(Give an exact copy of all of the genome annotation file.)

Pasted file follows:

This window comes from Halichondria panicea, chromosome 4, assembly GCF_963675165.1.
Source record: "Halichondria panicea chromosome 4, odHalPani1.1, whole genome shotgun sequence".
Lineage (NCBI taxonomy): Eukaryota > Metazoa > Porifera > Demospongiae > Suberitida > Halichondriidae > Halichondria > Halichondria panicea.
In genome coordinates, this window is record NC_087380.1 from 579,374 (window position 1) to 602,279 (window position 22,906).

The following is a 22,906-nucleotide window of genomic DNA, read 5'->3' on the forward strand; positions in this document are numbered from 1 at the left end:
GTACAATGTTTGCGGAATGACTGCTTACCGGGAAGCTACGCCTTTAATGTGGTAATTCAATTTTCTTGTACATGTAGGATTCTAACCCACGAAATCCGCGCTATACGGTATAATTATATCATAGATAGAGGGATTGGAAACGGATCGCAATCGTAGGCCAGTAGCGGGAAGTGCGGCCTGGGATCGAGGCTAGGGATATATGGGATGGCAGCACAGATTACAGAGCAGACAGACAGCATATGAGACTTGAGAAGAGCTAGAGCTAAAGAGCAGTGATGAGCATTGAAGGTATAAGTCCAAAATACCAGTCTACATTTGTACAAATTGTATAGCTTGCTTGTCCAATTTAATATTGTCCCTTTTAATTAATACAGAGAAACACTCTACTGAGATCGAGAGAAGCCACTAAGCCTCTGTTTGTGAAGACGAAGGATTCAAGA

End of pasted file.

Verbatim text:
This window comes from Halichondria panicea, chromosome 4, assembly GCF_963675165.1.
Source record: "Halichondria panicea chromosome 4, odHalPani1.1, whole genome shotgun sequence".
Lineage (NCBI taxonomy): Eukaryota > Metazoa > Porifera > Demospongiae > Suberitida > Halichondriidae > Halichondria > Halichondria panicea.
In genome coordinates, this window is record NC_087380.1 from 579,374 (window position 1) to 602,279 (window position 22,906).

The following is a 22,906-nucleotide window of genomic DNA, read 5'->3' on the forward strand; positions in this document are numbered from 1 at the left end:
GTACAATGTTTGCGGAATGACTGCTTACCGGGAAGCTACGCCTTTAATGTGGTAATTCAATTTTCTTGTACATGTAGGATTCTAACCCACGAAATCCGCGCTATACGGTATAATTATATCATAGATAGAGGGATTGGAAACGGATCGCAATCGTAGGCCAGTAGCGGGAAGTGCGGCCTGGGATCGAGGCTAGGGATATATGGGATGGCAGCACAGATTACAGAGCAGACAGACAGCATATGAGACTTGAGAAGAGCTAGAGCTAAAGAGCAGTGATGAGCATTGAAGGTATAAGTCCAAAATACCAGTCTACATTTGTACAAATTGTATAGCTTGCTTGTCCAATTTAATATTGTCCCTTTTAATTAATACAGAGAAACACTCTACTGAGATCGAGAGAAGCCACTAAGCCTCTGTTTGTGAAGACGAAGGATTCAAGA